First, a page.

A brief overview of some of the more common etiquette mistakes made by foreigners in Japan.
By Gil Forsyth
Japan. The Land of the Rising Sun. The Land of the Gods. The love child of Izanagi and Izanami. Where failed Western rock stars come to succeed. The most bureaucratic country on the face of the Earth. And above all, the most orderly.
Order is built in to Japanese culture. The language is ordered in several levels of politeness, each with a specific use for a specific status. The Emperor even has his own conjugation pattern! Well, he did. I think he forgot it. The point is that order and manners, etiquette (if you will), plays a very important part in Japanese culture. Now I’m sure you all know to take your shoes off inside the house and not to jump into a public bath all soaped up, but there are hundreds of cultural taboos waiting for you to stumble upon them.
A disclaimer: If you mess something up, it’s OK. You’re a foreigner and you are accorded a certain number of Mulligans when dealing with Japanese etiquette. The more obscure the point of etiquette, the lesser the shame you heap on your name, your family, your honor and, if applicable, your liege lord.
Yes, you take them off inside, but there are a few other points to keep in mind. If you’re going to a Japanese person’s house, or a temple or a shrine, remember that you’re going to be taking your shoes off, and be prepared. Don’t wear the last pair of socks in your drawer. You know the ones, with the faded S&M Hello Kitty decals and a hole at both ankles and your left big toe. We don’t want to see those and neither do the monks. Also, you may notice that your shoes are frequently turned towards the door by your host or at a Japanese-style restaurant. It is OK to do this yourself, but do not turn your back when stepping out of a genkan. Step out of your shoes facing forward and then reach down to turn your shoes around.
One in the right hand, one in the left and a lot of patience. If you tell a Japanese person that’s how you learned to use chopsticks, the chance that they’ll believe you is disturbingly high. But you’ve mastered the art of picking up soft tofu in your chopsticks. You’re noticeably more talented with them than your elementary school students, so don’t mess it up.
Never stick your chopsticks into a bowl of rice and leave them there. This is how rice is offered to the dead at Japanese funerals and it’s very, very unlucky. Also, never pass food from one pair of chopsticks to another. If you want to give your friend a taste of something, put it on his plate. Japanese cremate their dead at a lower heat than Western countries so the bones are still solid. Family members then pass the bones from the urn in a circle, chopsticks to chopsticks. Doing this with food is also very, very unlucky.
When you visit a shrine, there will usually be a chozusha, or water basin, near the entrance. The chozusha is a disaster waiting to happen. You are supposed to purify your hands and your mouth with the water from the chozusha. Do not drink the water no matter how hot the weather is. Also, do not pour the water all over your head. Scoop out some water and pour it over your left hand, then right hand and then pour some water into your hand and sip. Do not sip directly from the bamboo cup thing. Also, do not swallow the water. Instead, spit it out near the base of the chozusha. There should be a drainage area. Lastly, hoist the cup upright on its handle and use the remnants of the water in the cup to purify the handle where you touched it with your impure hands. You may notice many people foregoing the mouth purification. These people are heathens; do not emulate them.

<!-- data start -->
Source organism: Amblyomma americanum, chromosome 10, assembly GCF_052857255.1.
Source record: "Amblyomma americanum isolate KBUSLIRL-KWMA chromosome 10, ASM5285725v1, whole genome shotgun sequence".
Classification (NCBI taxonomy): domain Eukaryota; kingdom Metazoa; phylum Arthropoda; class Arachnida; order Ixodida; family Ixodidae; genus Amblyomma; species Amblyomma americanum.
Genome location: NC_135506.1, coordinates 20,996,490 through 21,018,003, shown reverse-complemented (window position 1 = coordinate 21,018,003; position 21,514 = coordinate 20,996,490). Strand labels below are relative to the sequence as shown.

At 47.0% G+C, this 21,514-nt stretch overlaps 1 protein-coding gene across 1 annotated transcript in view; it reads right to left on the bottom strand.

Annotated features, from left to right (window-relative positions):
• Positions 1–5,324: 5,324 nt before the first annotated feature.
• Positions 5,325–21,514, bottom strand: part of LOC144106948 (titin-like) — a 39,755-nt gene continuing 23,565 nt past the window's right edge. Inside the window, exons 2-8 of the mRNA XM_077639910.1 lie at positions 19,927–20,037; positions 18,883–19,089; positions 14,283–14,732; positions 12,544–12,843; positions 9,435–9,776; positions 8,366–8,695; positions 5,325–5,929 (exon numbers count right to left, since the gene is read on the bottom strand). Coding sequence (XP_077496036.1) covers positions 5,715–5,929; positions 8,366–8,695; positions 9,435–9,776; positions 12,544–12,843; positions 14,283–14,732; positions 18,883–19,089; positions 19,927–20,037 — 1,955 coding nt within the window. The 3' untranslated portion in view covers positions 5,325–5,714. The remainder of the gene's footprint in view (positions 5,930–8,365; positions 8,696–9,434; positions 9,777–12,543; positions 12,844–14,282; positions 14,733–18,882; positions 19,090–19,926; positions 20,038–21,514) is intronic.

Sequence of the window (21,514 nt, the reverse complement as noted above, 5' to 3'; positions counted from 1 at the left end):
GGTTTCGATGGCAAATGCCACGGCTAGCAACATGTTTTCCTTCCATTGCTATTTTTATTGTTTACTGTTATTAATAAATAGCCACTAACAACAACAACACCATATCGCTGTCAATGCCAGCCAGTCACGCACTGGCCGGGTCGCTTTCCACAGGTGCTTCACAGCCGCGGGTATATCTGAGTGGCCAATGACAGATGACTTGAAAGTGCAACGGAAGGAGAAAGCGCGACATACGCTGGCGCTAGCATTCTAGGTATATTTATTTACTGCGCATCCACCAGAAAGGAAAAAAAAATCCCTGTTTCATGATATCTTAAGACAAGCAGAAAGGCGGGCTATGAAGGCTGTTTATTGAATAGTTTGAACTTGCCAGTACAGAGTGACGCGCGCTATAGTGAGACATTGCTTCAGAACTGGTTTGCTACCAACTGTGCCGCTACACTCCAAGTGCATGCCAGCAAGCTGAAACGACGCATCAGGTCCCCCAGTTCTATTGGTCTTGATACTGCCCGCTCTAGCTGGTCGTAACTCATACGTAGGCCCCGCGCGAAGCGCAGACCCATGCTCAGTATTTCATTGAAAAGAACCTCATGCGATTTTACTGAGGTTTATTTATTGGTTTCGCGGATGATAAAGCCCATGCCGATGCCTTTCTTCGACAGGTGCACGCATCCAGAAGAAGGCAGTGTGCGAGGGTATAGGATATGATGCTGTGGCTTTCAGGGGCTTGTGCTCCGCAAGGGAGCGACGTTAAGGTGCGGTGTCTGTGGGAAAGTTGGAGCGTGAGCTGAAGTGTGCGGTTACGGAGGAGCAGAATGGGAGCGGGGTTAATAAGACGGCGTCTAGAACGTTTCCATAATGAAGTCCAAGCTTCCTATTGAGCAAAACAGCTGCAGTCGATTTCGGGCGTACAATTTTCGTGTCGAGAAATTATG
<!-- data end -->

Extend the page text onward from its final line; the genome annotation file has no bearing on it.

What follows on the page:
Never pour a beer for yourself. This is equivalent to screaming “I’m an alcoholic” to the room. Whether or not that’s true, it’s best to avoid the reputation. Pour for the person next to you and then wait for him to pour for you. Coughing politely and staring at your glass when it’s empty is acceptable behavior. If you’re alone at the bar, chances are you’re an alcoholic.
At meals, always try to finish all of your rice. You can leave the rest of the meal untouched but finish the rice. Also, never pour soy sauce over white rice. If you’re having sushi, try to eat each piece in one go. If you try to separate it into two pieces, you will likely fail. Hands or chopsticks can be used to eat sushi.
Blowing your nose and burping are considered incredibly bad manners but slurping your noodles or soup is a compliment to the chef. Spend some time at a ramen shop observing to learn prime slurping techniques.
Accept business cards with both hands and don’t put them into your wallet. Either buy a business card holder or hold on to them until you’re out of sight. Then put it in your wallet.
As a last rule of thumb, when giving or receiving anything, use both hands and bow a lot. If you’re giving omiyage, you can try to bust out tsumaranai mono desu kedo (It’s a bit boring, but…) when you hand over gifts, to earn brownie points.
Whatever happens, don’t worry too much. You will commit cultural faux pas, it happens to everyone. In a new situation, “monkey see monkey do” will serve you well. Make mistakes and learn from them and you’ll be fine.